I think sometimes when you are talking to people whose motivation is just to get rid of any objective moral law entirely, they tend to ask questions without really wanting a good answer. This is especially true when it comes to the morality of sex. They ask the question not to get an answer, but to justify getting rid of the moral rules governing sexuality. The answers are there for people who are willing to respect God in their decision-making to find. The answers are not found only by people who have a reason to not want to find them.

In case you’re wondering, I am one of those Christian men who takes chastity seriously. Marriage is about having a close connection with your spouse. Sure, I could break the rules and have a lot of fun now. A lot of Christians have a hard time turning down fun. But when I look at Jesus, I don’t see a man who is pursuing fun and thrills. I see a man who sees a need and then sacrifices his own interests to rescue others from peril.

7 thoughts on “Why are Christians allowed to eat shellfish but not allowed to have sex before marriage?”

  1. This is really well explained… I was just pondering and writing about how we often just don’t want to hear what God has to say because we’ve already set our hearts toward doing our own thing. The covenant study is so important for us to understand, thanks for sharing!


  2. There is a difference between moral laws and ceremonial laws. God is not going to decide it is suddenly ok to kill old white men simply for being old white men – despite the wishes of some people. That would be objectively evil. But other rules are not moral rules but rather rules we follow to demonstrate our faith or lack of faith and build our will generally. In those cases it is not really part of objective morality that we follow this rule as opposed to that one.

    God could say you must abstain from shellfish or he could say we must eat only shellfish on certain days. Both would serve the purpose because it is not an issue of objective morality.


  3. How about the simple retort that sexual sin is still condemned in the New Testament, but the dietary laws are not.

    Beyond the Christian faith, the Jewish one no longer holds most of the laws that are found in the Torah (OT) as applicable. Temple/ceremonial laws are out, but so are civic laws regarding governing the Jewish state under the Temple system. Out of the 613 commandments less than 300 were still consider applicable by the 12th century. Rick Brannan has a good book outlining the work of Maimonides (12th century) and Chofetz Chayim (Rabbi Israel Meir Kagan, 1839-1933) that details the category and applicability of commandments to the Jews.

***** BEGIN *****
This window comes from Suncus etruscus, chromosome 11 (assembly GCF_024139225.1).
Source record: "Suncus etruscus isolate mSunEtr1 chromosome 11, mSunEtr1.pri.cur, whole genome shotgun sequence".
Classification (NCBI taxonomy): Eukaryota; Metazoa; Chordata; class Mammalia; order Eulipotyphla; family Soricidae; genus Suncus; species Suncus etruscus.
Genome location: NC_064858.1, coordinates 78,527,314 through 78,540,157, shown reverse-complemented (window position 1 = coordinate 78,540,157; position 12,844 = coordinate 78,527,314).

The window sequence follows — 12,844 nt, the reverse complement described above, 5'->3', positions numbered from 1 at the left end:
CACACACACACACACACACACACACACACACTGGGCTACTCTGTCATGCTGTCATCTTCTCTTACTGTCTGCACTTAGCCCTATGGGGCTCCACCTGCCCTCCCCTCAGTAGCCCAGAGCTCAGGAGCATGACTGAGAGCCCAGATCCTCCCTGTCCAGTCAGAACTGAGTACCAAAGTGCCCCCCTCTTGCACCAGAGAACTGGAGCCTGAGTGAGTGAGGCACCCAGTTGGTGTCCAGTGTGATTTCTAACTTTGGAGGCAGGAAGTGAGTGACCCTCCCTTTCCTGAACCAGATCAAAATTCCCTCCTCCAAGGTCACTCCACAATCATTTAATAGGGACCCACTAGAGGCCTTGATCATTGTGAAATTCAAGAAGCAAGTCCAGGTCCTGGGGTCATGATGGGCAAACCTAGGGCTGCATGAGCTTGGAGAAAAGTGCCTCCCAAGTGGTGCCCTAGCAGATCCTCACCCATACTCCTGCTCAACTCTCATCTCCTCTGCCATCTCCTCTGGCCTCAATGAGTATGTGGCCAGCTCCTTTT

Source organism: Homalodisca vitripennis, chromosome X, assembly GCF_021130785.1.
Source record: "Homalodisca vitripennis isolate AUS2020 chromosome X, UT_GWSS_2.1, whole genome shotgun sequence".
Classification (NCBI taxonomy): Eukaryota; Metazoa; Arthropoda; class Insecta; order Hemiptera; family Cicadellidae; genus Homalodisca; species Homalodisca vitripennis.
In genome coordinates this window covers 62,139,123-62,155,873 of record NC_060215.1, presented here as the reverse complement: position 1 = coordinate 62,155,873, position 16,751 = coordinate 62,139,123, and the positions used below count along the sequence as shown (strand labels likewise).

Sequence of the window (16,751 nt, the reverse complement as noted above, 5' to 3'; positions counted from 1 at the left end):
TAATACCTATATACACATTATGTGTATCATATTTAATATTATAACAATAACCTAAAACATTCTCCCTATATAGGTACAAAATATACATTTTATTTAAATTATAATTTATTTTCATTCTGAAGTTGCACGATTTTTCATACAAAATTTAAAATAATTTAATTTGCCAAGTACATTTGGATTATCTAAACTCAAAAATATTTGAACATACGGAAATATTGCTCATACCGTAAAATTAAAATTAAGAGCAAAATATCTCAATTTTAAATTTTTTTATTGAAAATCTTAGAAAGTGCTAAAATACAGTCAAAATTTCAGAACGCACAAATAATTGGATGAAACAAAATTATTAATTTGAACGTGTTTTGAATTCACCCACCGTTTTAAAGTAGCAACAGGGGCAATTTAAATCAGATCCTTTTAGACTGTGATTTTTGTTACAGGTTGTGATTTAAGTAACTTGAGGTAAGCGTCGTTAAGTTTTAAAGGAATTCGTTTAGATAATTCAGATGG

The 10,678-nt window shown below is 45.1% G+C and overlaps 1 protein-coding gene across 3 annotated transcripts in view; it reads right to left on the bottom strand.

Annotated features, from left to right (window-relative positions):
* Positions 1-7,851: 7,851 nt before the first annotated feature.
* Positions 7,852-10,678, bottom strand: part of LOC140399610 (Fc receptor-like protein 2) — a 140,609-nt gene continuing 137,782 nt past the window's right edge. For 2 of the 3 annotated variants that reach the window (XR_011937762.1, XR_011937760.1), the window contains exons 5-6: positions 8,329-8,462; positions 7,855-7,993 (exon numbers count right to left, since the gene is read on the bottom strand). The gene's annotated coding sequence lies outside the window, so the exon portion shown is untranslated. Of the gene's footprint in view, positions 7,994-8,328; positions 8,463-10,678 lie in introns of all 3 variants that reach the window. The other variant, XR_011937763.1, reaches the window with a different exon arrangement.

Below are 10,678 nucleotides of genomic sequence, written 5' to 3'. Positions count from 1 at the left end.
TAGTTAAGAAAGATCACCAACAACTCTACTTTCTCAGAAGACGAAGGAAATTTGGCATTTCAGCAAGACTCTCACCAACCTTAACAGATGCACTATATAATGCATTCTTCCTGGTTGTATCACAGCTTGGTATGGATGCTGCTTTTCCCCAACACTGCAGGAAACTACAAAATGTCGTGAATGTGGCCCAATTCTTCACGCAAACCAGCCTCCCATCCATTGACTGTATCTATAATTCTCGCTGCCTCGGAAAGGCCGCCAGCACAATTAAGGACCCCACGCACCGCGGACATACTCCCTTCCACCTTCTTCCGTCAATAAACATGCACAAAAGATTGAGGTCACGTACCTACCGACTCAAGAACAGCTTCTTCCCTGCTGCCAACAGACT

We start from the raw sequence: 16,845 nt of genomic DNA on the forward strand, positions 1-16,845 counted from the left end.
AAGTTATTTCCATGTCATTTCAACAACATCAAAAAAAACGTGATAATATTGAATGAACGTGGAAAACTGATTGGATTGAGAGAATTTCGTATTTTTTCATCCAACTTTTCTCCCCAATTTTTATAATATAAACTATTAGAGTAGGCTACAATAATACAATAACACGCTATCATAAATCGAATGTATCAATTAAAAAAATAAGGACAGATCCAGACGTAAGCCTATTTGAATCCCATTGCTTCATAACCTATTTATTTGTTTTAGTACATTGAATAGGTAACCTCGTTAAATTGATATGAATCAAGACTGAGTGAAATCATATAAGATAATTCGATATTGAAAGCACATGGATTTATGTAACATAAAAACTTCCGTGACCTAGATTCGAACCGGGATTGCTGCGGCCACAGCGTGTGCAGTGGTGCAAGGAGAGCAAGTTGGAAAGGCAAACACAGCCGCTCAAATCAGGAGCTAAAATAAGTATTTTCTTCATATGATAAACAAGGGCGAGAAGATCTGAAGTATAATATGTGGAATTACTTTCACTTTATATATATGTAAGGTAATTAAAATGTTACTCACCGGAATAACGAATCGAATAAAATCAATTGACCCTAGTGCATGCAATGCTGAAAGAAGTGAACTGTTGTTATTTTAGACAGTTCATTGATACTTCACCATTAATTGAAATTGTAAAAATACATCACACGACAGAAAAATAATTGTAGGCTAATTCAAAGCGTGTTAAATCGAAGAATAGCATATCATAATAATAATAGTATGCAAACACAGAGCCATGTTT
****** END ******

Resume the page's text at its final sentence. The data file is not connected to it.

Liked by 2 people

  4. If I am taking to a shallow Christian I won’t explain as much detail on grace and forgiveness because they will be looking for a minimal path to still enter heaven.

    Maximum selfish desires and a minimum of time spent on thoughts of God and service to him.

    Much of the ot in the Levitical law was for the state of Israel but things like adultery etc are still valid as good practises to avoid today.

    God sees all sin abhorrent as a holy God. Just because he is forgiving it does no mean we should live by greasy grace and dwell in all the sin we have been forgiven of.

    A Christian is forgiven of sin Son when we fail we don’t have to be ashamed to approach God and as a way to help us overcome as we learn how to live properly in a way that pleases God.

    But sadly thoughts of what will actually please God are ignored as many want to create their own idol Jesus that they can serve in their own way


  5. God gave us His commands/prohibitions on sexual activity for two reasons: to protect us and to provide for us. No matter how many lies the world/the Left/Hollywood may tell us, the following activities will ALWAYS hurt us and others, if engaged in:
    It makes no difference how we FEEL about the above behaviors. God made us, and He knows what is best for us.